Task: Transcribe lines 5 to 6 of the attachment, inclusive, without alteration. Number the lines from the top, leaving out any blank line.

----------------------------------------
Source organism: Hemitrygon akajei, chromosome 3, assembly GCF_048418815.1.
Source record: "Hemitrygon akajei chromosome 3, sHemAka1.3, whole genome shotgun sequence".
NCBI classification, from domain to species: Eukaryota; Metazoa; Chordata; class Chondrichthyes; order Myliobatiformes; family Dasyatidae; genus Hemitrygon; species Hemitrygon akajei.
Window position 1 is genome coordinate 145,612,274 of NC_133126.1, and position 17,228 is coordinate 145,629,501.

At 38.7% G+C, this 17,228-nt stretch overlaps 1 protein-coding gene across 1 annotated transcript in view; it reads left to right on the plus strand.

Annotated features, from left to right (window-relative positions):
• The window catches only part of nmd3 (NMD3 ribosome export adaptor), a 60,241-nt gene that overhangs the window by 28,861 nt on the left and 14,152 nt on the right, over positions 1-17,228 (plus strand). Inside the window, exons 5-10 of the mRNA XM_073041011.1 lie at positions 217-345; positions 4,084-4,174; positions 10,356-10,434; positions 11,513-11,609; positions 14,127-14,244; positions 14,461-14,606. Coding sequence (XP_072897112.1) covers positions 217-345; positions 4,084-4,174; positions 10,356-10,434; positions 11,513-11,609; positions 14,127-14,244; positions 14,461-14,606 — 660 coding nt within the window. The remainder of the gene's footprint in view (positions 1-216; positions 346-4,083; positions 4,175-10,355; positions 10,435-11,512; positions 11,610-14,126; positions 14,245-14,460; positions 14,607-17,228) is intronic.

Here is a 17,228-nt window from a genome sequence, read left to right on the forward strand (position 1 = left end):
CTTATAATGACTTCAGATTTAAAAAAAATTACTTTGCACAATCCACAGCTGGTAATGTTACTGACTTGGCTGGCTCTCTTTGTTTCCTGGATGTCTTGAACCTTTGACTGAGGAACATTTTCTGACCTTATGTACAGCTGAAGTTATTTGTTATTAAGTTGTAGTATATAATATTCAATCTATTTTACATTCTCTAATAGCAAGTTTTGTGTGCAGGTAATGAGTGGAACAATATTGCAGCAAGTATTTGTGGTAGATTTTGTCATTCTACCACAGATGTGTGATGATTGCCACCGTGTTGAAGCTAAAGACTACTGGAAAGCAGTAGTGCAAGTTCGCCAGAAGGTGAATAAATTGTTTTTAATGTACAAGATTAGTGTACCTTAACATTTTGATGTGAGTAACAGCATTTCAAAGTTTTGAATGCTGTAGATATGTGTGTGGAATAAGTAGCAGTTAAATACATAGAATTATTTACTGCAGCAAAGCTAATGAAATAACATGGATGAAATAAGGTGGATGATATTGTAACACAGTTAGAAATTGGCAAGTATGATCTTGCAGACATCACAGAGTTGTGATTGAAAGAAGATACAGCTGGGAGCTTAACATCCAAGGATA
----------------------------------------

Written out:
At 38.7% G+C, this 17,228-nt stretch overlaps 1 protein-coding gene across 1 annotated transcript in view; it reads left to right on the plus strand.

Annotated features, from left to right (window-relative positions):